5 Tips for Trick-or-Treating with Diabetes

Kids with diabetes may experience angst or frustration during the holiday season, especially when it’s time to trick-or-treat.

Morissa Ladinsky MD, a pediatric doctor at Group Health, explains a few ways you can help your child safely enjoy the festivities without feeling singled out because of his or her modified diet.

“Children with diabetes or other food restrictions absolutely should not be taken out of the ability to participate in holidays like Halloween,” Dr. Ladinsky explains. “Kids with diabetes really deserve the same degree of independence at appropriate stages as other kids.”

Tip #1: Dial Up Insulin Appropriately

If you have older children who may cover more ground on Halloween, they will use more energy, which means you will need to add more insulin to their standard dose to account for the extra caloric burn.

Tip #2: Monitor Your Child’s Candy Intake On-the-Go

Most kids like to eat a piece of candy here and there as they’re walking through the neighborhood. For diabetic parents, it’s critical to know exactly what your child is putting in his or her mouth. “That’s why it’s much easier with younger kids,” Dr. Ladinsky points out.

If you have older kids, who are trick-or-treating unattended, have a candid conversation with them before they head out and stress the importance of waiting until they get home to eat anything. “But, most teens, at that point, are pretty savvy about their own diagnosis,” she adds.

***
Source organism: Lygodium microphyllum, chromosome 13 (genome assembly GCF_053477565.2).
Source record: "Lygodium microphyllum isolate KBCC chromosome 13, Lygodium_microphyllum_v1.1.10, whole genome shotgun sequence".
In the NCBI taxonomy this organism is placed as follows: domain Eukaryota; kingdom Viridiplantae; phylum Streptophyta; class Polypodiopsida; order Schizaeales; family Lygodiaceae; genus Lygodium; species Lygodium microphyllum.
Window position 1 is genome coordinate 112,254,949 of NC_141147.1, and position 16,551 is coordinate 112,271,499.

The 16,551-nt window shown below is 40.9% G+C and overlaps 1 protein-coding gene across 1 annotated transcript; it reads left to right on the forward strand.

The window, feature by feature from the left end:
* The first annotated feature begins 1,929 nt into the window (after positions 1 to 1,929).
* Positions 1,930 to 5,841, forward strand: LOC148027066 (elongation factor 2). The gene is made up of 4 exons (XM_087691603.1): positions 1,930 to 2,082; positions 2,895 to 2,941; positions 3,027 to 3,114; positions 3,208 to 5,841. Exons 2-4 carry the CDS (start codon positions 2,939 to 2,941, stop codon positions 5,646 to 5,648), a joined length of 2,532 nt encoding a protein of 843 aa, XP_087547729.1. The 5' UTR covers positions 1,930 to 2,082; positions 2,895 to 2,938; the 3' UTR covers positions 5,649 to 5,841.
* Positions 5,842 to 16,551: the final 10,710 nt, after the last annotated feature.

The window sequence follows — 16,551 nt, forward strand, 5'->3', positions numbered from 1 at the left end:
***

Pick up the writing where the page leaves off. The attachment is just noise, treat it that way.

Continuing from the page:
Tip #3: Know the Carb Count

Most people assume that kids with diabetes can’t have sugar. They can, but it’s important to know the carbohydrate count, which causes a spike in blood sugar levels. "The fatty, chocolate kind is slower release," Dr. Ladinsky says. "The sugary kind is a quicker release of glucose, so the insulin that you need to dial up to cover that is a little bit different."

She reminds parents to be especially mindful of candies like Milky Ways and Snickers, because these are made of both quick- and slow-release glucose. "Most parents of diabetics know to snag those right away and put them in a buy-back or dole-out basket."

Tip #4: Establish a Barter System

When it comes to trick-or-treating, one of the best ways you can help your child safely participate is by establishing trade-offs. For example, you could buy candy from your child, that they could then use to purchase a toy or game; or, they could trade candy for a later bedtime one night.

Tip #5: Ration Candy

Once your child is finished trick-or-treating, you should help them sort and allocate the candy. Some of the candy should be kept in a safe place for treating “lows.”

Otherwise, it’s usually fine for your child to have a piece or two after a meal. “It doesn’t fire off massive highs as easily because their insulin has been adjusted to cover for that meal.” Dr. Ladinsky says.

*All professionals quoted in this article were affiliated with TriHealth at the time of initial publication.

Tags Diabetes